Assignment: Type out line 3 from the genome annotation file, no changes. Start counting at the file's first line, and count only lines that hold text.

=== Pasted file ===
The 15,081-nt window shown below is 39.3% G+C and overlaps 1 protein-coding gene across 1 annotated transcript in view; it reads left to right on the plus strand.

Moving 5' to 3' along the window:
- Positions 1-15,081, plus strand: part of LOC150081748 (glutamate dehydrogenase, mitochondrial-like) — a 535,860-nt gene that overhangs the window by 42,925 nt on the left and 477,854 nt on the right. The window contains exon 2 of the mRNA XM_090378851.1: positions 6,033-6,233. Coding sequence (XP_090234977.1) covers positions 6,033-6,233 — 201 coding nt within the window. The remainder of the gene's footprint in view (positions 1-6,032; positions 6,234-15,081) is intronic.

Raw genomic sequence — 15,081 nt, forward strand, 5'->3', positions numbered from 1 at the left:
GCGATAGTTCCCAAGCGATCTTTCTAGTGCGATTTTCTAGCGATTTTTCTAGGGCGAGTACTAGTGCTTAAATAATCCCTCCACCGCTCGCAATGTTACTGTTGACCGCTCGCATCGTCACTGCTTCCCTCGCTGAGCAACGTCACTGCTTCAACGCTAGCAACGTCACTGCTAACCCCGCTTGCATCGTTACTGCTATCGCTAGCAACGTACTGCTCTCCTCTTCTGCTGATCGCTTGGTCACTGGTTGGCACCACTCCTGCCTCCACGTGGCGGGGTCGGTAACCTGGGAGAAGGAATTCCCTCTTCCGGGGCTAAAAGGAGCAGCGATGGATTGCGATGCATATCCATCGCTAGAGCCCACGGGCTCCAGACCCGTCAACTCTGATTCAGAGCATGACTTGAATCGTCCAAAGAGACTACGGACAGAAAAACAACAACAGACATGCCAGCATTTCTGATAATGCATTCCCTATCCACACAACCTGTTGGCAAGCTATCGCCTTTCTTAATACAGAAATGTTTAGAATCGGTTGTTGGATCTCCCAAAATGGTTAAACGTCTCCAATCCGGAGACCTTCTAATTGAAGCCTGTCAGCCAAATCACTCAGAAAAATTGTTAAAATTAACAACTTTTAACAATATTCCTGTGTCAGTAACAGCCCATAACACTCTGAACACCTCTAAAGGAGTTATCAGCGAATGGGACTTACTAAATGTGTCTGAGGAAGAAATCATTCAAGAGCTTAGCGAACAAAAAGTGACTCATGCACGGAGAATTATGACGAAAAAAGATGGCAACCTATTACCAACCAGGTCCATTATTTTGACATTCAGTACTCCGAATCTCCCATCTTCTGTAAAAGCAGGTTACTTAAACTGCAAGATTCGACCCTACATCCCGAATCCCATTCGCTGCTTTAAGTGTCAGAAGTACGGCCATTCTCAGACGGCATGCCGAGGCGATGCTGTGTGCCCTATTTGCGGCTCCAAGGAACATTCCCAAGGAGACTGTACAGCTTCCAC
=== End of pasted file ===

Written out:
- Positions 1-15,081, plus strand: part of LOC150081748 (glutamate dehydrogenase, mitochondrial-like) — a 535,860-nt gene that overhangs the window by 42,925 nt on the left and 477,854 nt on the right. The window contains exon 2 of the mRNA XM_090378851.1: positions 6,033-6,233. Coding sequence (XP_090234977.1) covers positions 6,033-6,233 — 201 coding nt within the window. The remainder of the gene's footprint in view (positions 1-6,032; positions 6,234-15,081) is intronic.